▶Securing And Commercializing Source Technology Related To Lithium Metal Batteries"
▶Published In Nature Energy, An International Science Journal
LG Energy Solutions and the Korea Advanced Institute of Science and Technology (KAIST) joint research team announced on the 7th that they had succeeded in developing technology that can dramatically increase lithium metal batteries' performance, attracting attention as next-generation batteries.
The joint research team succeeded in developing source technology related to lithium metal batteries that can increase driving distance by about 50% compared to lithium-ion batteries and significantly improve charge/discharge efficiency and lifespan.
Lithium metal batteries are characterized by significantly reducing the weight and volume of the anode material compared to existing lithium-ion batteries by replacing the existing graphite-based anode material with lithium metal. Through this, energy density and driving range can be significantly improved, making it a representative next-generation battery.
However, in the case of existing lithium metal batteries, 'dendrites' occurring on the cathode surface and continuous corrosion caused by liquid electrolytes have been pointed out as limitations that threaten the lifespan and safety of the battery. Dendrite refers to a lithium electrodeposition phenomenon on dendrites formed by the accumulation of lithium ions during the electrodeposition process of lithium in a battery.
The joint research team applied a 'borate-pyran-based liquid electrolyte' to solve this problem. This electrolyte serves to block the corrosion reaction between the electrolyte and the lithium metal cathode by reconstructing the solid electrolyte layer (SEI) with a thickness of several nanometers, which is formed on the surface of the lithium metal cathode during charging and discharging into a dense structure.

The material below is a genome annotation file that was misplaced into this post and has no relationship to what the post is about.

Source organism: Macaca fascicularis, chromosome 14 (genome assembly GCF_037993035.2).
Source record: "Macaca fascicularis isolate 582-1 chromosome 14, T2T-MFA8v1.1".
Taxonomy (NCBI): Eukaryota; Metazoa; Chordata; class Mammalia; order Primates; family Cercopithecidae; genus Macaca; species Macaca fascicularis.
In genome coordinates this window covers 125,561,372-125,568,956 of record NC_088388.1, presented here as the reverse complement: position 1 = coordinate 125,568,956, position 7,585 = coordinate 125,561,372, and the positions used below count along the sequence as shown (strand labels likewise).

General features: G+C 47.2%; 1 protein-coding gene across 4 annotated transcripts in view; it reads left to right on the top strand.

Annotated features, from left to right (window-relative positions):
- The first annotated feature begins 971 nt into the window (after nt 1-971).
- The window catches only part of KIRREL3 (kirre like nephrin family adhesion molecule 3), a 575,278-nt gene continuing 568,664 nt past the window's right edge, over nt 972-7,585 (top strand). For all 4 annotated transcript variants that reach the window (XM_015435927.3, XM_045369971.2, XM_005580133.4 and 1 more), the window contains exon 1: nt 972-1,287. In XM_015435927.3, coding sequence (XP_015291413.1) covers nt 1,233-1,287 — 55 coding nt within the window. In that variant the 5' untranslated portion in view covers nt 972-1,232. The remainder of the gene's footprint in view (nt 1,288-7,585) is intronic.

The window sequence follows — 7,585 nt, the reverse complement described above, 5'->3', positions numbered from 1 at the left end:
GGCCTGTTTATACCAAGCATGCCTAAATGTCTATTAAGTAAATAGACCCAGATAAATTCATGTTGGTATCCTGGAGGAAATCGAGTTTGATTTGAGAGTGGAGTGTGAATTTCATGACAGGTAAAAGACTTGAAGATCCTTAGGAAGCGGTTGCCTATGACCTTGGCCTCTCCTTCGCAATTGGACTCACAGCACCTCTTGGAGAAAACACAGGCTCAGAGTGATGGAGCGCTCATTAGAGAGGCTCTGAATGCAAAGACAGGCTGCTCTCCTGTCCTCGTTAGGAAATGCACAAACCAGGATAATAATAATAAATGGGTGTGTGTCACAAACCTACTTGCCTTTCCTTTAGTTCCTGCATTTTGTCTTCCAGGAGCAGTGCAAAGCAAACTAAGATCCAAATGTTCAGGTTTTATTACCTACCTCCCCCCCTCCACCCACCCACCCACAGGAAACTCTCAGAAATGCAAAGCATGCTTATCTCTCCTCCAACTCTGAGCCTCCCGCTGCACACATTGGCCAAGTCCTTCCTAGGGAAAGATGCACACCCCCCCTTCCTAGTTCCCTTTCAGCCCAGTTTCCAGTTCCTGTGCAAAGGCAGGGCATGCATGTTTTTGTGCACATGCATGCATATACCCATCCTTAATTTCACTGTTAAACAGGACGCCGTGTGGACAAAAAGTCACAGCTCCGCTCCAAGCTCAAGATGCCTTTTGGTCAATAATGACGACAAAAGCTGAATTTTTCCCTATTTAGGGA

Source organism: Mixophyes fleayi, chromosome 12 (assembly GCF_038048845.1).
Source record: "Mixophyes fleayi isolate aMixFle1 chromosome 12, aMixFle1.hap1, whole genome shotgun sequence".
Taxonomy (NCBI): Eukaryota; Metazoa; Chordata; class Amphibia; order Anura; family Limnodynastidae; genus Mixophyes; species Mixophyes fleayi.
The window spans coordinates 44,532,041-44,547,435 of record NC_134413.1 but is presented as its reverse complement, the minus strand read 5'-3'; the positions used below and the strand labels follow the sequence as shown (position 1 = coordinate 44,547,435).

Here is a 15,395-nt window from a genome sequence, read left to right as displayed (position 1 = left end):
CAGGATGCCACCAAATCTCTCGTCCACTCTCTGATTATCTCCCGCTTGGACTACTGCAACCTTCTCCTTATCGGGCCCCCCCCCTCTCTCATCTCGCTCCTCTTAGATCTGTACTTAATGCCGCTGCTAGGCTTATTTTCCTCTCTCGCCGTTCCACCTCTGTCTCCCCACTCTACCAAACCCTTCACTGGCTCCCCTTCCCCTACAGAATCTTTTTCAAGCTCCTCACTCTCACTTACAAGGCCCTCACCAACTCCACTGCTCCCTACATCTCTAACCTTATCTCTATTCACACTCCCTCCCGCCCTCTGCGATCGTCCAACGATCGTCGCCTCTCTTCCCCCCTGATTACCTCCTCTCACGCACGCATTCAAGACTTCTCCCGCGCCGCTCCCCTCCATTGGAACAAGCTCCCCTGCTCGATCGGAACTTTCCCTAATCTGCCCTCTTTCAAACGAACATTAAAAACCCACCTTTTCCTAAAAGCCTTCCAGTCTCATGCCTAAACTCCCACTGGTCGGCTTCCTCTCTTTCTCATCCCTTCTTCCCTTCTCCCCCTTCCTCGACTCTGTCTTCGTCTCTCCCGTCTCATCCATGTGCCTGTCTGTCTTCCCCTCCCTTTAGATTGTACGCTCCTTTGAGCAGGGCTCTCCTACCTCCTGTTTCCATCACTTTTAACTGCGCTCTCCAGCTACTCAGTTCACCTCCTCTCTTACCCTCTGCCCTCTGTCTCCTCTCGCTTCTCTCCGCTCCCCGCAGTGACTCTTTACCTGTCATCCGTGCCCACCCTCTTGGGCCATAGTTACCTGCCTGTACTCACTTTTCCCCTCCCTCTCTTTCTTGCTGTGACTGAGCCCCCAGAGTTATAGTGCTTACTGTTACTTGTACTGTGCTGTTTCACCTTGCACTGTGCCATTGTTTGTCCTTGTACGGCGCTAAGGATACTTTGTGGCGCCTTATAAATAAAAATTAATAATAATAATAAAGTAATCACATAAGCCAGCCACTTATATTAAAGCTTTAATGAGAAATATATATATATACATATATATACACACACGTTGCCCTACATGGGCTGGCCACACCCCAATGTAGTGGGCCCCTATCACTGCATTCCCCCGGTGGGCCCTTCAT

In addition to improving lithium metal batteries' charging and discharging efficiency, energy density can be increased to the point where it is possible to drive 900 km on a single charge, and lifespan stability can be ensured to the extent that it can be recharged more than 400 times.
In addition, unlike all-solid-state batteries, the lithium metal battery implemented in this study does not require high temperature and pressure when operating, making it possible to design a simplified battery system to increase the driving range of electric vehicles.
Professor Kim Hee-tak of the Department of Biotechnology at KAIST said, "This study visualizes the possibility of implementing a lithium metal battery based on a liquid electrolyte that was previously considered unfeasible." Hyukjin Kwon, a doctoral student at KAIST and the paper's first author, said, "We showed that the limitations of lithium metal batteries can be overcome through nanoscale control of the lithium metal cathode interface."
Geun-chang Jeong, Vice President of LG Energy Solutions Future Technology Center, said, "We will continue to take the lead in commercializing next-generation batteries based on differentiated technology through active cooperation with FRL(Frontier Research Laboratory)."
The link to the Korean version of this article is as below.
By_BK Min, KDFN
Source_ⓒLG Energy Solution